Incomplete characterization of impacts.  Zumwalt, in its registration application, uses emission factors from the EPA document, Compilation of Air Pollutant Emission Factors, AP-42.  Some of these emission factors can under-predict expected emission rates.  For example, Zumwalt used an emission factor to calculate potential emissions from loading product into haul trucks.  The source for this emission factor is Table 11.19.2-2 (page 11.19.2-8 in the AP-42).  As shown in the table, this factor has a quality rating of “E” (on a scale of “A” to “E,” with “E” being the lowest).  Zumwalt should have calculated potential emissions using Equation (1) as given in Section 13 in the AP-42 (page 13.2.4-4).  This equation starts with a quality rating of A but drops to a quality rating of B using non-site specific parameters.  The higher quality rating indicates that Equation (1) should provide a more reliable emission estimate than the factor used by the applicant.  A quick calculation shows that Equation (1) will result in higher predicted emissions than the emissions predicted by Zumwalt.  For example, Zumwalt has calculated an emission rate of 0.0132 TPY of PM10 from loading crushed stone into trucks.  Using the more-probably representative emission factor of Equation (1) would have revealed an emission rate of at least 0.188 TPY from the same emission point.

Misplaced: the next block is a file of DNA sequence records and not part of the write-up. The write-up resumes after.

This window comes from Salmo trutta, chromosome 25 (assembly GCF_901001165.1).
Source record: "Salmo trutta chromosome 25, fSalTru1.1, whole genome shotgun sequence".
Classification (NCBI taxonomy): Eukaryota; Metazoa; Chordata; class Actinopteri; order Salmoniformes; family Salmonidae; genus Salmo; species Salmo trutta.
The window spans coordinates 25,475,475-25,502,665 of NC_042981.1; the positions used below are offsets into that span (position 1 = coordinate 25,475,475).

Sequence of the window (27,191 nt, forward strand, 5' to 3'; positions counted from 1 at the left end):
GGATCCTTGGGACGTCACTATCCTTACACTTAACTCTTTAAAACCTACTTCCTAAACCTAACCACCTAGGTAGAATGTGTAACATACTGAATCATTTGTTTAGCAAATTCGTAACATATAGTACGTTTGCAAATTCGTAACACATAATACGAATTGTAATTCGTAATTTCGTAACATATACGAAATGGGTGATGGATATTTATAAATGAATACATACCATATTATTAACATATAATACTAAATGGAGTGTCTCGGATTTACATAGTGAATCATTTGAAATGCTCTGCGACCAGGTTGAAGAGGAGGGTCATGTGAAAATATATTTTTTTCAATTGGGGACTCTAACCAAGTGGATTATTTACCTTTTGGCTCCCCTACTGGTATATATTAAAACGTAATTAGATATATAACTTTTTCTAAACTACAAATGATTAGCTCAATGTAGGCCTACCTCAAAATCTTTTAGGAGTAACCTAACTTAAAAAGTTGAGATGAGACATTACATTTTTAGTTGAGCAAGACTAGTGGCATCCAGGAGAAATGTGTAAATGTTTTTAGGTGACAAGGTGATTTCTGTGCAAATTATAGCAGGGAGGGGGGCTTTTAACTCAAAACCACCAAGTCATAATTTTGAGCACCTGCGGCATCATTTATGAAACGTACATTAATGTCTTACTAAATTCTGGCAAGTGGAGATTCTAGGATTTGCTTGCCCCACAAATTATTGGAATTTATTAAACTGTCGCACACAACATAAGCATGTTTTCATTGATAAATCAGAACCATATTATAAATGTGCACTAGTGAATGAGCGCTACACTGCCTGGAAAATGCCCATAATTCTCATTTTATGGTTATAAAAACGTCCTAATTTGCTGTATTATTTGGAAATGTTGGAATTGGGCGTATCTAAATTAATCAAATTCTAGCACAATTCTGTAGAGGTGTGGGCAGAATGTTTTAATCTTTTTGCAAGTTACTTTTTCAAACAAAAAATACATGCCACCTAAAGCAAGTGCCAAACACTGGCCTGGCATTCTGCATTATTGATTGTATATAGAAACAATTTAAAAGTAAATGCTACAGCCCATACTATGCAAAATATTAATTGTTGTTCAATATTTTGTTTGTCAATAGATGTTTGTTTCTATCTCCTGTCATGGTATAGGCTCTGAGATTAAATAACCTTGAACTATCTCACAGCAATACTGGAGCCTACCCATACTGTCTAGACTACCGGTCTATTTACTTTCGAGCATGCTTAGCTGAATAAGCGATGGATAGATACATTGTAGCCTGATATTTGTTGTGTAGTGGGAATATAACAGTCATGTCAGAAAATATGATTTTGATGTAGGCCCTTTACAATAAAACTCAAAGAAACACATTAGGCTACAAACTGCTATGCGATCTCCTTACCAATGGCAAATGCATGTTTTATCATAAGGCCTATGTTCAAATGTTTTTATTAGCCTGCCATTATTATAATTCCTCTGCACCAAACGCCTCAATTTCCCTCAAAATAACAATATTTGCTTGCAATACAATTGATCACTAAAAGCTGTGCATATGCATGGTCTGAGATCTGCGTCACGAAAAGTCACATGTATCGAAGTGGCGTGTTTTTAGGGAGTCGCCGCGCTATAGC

These underestimations of emission factors affect not just “dust,” as we (i.e., members of the public) commonly understand it.  Respirable crystalline silica (CAS # 14808-60-7) is a carcinogen.  It is a pollutant released in the course of crushing limestone rock, such as Zumwalt proposes to crush.   In its application, Zumwalt represented a 3-acre, 2-screen rock crushing operation.  It predicted a total PM10 emission rate of 4.62 TPY.  This is more than three times (3x) the 1.486 TPY estimated by TCEQ in its protectiveness review for the standard permit, assuming a similar configuration for its hypothetical rock crusher.  See, Modeling Report – Rock Crusher Standard Permit, by Larry Buller, P.E., January 2, 2006.  Even at the lower TCEQ estimate of PM10 emissions, the agency found 5 instances annually of exceedances of the effects screening levels for silica.  At the higher emission rates, one would expect the number of exceedances to greatly increase.  And, of course, Zumwalt’s higher rates are, themselves, understated, based on the AP-42 quality-of-data guidelines.  Zumwalt did not, but should be made to, model the silica impacts from its proposed facility using credible AP-42 emission factors.